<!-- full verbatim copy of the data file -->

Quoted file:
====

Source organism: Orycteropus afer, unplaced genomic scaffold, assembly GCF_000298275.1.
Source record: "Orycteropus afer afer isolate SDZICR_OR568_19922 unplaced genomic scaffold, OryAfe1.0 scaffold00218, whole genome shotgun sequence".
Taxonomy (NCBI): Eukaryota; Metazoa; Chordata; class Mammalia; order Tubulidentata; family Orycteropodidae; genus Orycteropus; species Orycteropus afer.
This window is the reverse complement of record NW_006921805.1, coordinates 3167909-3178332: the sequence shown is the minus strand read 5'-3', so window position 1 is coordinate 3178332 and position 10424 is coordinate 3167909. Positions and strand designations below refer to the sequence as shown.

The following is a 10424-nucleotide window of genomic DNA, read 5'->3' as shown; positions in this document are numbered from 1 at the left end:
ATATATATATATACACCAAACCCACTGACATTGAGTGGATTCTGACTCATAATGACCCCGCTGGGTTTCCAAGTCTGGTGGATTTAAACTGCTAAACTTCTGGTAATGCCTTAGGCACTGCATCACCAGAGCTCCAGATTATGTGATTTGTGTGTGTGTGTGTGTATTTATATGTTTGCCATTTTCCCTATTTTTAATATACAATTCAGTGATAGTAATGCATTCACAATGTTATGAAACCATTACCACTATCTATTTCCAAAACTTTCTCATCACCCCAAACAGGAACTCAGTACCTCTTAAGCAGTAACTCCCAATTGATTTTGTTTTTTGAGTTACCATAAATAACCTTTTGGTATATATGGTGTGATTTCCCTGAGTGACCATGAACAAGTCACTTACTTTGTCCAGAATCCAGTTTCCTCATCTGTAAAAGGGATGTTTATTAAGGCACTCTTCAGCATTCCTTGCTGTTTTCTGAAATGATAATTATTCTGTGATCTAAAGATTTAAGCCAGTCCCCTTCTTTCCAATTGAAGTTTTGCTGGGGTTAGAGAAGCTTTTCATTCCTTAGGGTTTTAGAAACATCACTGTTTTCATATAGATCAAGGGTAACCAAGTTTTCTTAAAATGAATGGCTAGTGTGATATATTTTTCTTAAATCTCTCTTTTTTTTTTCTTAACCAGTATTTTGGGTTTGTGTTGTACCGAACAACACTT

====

Source organism: Orycteropus afer, unplaced genomic scaffold, assembly GCF_000298275.1.
Source record: "Orycteropus afer afer isolate SDZICR_OR568_19922 unplaced genomic scaffold, OryAfe1.0 scaffold00218, whole genome shotgun sequence".
Taxonomy (NCBI): Eukaryota; Metazoa; Chordata; class Mammalia; order Tubulidentata; family Orycteropodidae; genus Orycteropus; species Orycteropus afer.
This window is the reverse complement of record NW_006921805.1, coordinates 3167909-3178332: the sequence shown is the minus strand read 5'-3', so window position 1 is coordinate 3178332 and position 10424 is coordinate 3167909. Positions and strand designations below refer to the sequence as shown.

The following is a 10424-nucleotide window of genomic DNA, read 5'->3' as shown; positions in this document are numbered from 1 at the left end:
ATATATATATATACACCAAACCCACTGACATTGAGTGGATTCTGACTCATAATGACCCCGCTGGGTTTCCAAGTCTGGTGGATTTAAACTGCTAAACTTCTGGTAATGCCTTAGGCACTGCATCACCAGAGCTCCAGATTATGTGATTTGTGTGTGTGTGTGTGTATTTATATGTTTGCCATTTTCCCTATTTTTAATATACAATTCAGTGATAGTAATGCATTCACAATGTTATGAAACCATTACCACTATCTATTTCCAAAACTTTCTCATCACCCCAAACAGGAACTCAGTACCTCTTAAGCAGTAACTCCCAATTGATTTTGTTTTTTGAGTTACCATAAATAACCTTTTGGTATATATGGTGTGATTTCCCTGAGTGACCATGAACAAGTCACTTACTTTGTCCAGAATCCAGTTTCCTCATCTGTAAAAGGGATGTTTATTAAGGCACTCTTCAGCATTCCTTGCTGTTTTCTGAAATGATAATTATTCTGTGATCTAAAGATTTAAGCCAGTCCCCTTCTTTCCAATTGAAGTTTTGCTGGGGTTAGAGAAGCTTTTCATTCCTTAGGGTTTTAGAAACATCACTGTTTTCATATAGATCAAGGGTAACCAAGTTTTCTTAAAATGAATGGCTAGTGTGATATATTTTTCTTAAATCTCTCTTTTTTTTTTCTTAACCAGTATTTTGGGTTTGTGTTGTACCGAACAACACTT